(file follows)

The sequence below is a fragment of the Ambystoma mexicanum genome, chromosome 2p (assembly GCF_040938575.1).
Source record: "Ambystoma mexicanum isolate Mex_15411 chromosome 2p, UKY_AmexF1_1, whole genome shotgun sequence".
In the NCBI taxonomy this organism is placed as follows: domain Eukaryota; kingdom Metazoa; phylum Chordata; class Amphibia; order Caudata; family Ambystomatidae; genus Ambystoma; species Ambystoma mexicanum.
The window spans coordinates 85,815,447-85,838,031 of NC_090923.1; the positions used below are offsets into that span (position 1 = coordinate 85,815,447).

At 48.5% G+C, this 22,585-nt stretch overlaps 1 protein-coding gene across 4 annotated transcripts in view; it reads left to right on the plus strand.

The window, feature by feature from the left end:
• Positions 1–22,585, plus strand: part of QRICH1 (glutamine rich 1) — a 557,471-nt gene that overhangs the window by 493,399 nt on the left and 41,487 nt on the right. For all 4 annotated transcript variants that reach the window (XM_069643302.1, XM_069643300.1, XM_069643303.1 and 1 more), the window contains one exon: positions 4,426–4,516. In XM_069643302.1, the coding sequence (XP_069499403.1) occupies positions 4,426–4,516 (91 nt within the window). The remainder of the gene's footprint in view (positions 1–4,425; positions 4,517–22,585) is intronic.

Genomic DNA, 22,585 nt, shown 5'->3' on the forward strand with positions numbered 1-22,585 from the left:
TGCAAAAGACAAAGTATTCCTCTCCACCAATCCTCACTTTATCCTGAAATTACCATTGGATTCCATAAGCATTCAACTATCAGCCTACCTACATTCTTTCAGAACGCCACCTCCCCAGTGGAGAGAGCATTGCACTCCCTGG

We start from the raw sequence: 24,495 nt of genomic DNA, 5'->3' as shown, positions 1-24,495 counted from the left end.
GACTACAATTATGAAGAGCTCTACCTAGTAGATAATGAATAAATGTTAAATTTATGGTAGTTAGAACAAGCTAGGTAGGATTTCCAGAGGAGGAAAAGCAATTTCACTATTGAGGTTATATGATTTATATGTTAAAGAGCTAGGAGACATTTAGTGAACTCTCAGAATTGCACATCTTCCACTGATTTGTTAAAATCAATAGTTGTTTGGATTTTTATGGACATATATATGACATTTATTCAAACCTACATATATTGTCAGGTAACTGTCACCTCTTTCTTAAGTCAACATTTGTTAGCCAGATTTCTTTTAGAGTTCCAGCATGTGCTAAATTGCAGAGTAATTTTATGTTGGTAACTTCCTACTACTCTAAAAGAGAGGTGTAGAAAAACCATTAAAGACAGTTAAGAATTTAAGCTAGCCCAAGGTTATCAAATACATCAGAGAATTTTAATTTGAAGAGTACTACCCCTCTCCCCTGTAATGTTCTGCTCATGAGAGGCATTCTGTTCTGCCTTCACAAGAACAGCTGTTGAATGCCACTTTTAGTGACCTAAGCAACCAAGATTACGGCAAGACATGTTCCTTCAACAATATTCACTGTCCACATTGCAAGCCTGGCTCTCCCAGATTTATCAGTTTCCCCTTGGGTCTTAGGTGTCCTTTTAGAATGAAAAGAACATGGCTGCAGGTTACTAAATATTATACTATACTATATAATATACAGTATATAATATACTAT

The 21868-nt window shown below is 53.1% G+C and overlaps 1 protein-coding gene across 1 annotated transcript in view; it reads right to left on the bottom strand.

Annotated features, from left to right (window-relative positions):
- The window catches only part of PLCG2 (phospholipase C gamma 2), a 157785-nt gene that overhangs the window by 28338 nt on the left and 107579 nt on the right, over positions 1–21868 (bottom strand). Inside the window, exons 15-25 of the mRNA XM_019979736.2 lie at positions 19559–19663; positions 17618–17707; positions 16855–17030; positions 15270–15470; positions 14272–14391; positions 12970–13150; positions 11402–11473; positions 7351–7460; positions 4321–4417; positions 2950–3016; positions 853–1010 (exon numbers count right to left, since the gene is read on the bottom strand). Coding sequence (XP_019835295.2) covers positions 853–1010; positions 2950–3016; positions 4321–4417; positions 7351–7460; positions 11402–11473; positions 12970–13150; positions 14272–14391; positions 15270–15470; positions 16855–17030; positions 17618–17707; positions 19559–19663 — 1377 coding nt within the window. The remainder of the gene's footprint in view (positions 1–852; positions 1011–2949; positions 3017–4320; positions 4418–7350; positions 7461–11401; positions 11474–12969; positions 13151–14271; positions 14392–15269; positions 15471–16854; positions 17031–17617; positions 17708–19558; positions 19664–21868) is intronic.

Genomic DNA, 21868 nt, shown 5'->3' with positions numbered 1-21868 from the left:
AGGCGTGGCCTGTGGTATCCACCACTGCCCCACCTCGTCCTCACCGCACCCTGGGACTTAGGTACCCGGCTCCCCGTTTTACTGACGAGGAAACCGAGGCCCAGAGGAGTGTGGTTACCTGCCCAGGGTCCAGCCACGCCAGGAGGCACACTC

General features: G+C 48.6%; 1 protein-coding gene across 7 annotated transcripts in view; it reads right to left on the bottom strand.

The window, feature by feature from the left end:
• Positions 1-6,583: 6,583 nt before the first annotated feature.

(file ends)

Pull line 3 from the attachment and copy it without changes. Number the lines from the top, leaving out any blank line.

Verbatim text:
In the NCBI taxonomy this organism is placed as follows: domain Eukaryota; kingdom Metazoa; phylum Chordata; class Amphibia; order Caudata; family Ambystomatidae; genus Ambystoma; species Ambystoma mexicanum.